Two cruise ships are currently being used to shelter refugees: the Silja Europa, and the MS Galaxy, housing 1,500 people at an industrial harbour in Amsterdam. In Nijmegen, there are two other ships with 250 Ukrainian refugees; in Arnhem, Ukrainian refugees have been sheltered on two small cruise ships — although they are permitted to work straight away. There are five boats housing refugees and asylum seekers in Rotterdam.

On board the Silja Europa, Abdul Aziz, a 40-year-old lawyer from Syria, is sitting in the middle of a deserted lounge area. He has been here for seven months and hopes to find work, a house, and then to bring over his wife and two sons. “The ship is good,” he says. “It is a good life, but there are problems because of many languages, many countries. I transfer to Nijmegen on April 24 — it’s difficult to leave the ship to a new place with four, maybe five people in the same room.”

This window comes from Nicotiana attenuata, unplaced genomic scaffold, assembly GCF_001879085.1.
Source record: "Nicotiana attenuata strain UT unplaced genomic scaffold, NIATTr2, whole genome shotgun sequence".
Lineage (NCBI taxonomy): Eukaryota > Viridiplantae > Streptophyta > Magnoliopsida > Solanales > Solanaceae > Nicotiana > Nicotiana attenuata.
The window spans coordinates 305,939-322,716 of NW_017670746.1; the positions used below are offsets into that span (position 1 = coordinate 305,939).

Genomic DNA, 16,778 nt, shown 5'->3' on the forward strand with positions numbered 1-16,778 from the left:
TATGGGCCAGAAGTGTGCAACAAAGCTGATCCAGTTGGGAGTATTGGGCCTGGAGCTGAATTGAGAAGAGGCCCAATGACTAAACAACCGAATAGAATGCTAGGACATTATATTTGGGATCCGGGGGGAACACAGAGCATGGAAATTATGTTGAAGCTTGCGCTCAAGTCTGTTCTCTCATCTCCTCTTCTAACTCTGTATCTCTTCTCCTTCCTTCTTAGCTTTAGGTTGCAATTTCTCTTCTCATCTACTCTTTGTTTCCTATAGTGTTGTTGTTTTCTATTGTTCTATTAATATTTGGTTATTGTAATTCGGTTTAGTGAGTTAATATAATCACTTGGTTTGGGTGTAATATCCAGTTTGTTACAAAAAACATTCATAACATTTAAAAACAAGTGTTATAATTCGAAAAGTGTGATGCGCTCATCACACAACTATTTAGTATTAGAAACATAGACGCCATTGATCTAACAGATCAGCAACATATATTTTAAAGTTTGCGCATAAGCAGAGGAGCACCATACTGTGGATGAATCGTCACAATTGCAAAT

With an eye to avoiding an appearance of luxury, the ship’s swimming pool, gym, casino and shops are closed, although one facility provides second-hand clothing and sanitary products three times a week. The disco, looking out onto the North Sea channel, is now a “silent space” for private prayer and weekly female-only fitness classes. There’s a children’s play area run by refugee volunteers and a restaurant offering three meals a day, beginning at 3.15am during Ramadan, when I visited. A medical area has a dedicated doctor and nurse, so as not to detract from local facilities, and there are offices for the IND immigration service and a refugee charity aid VluchtelingenWerk help area.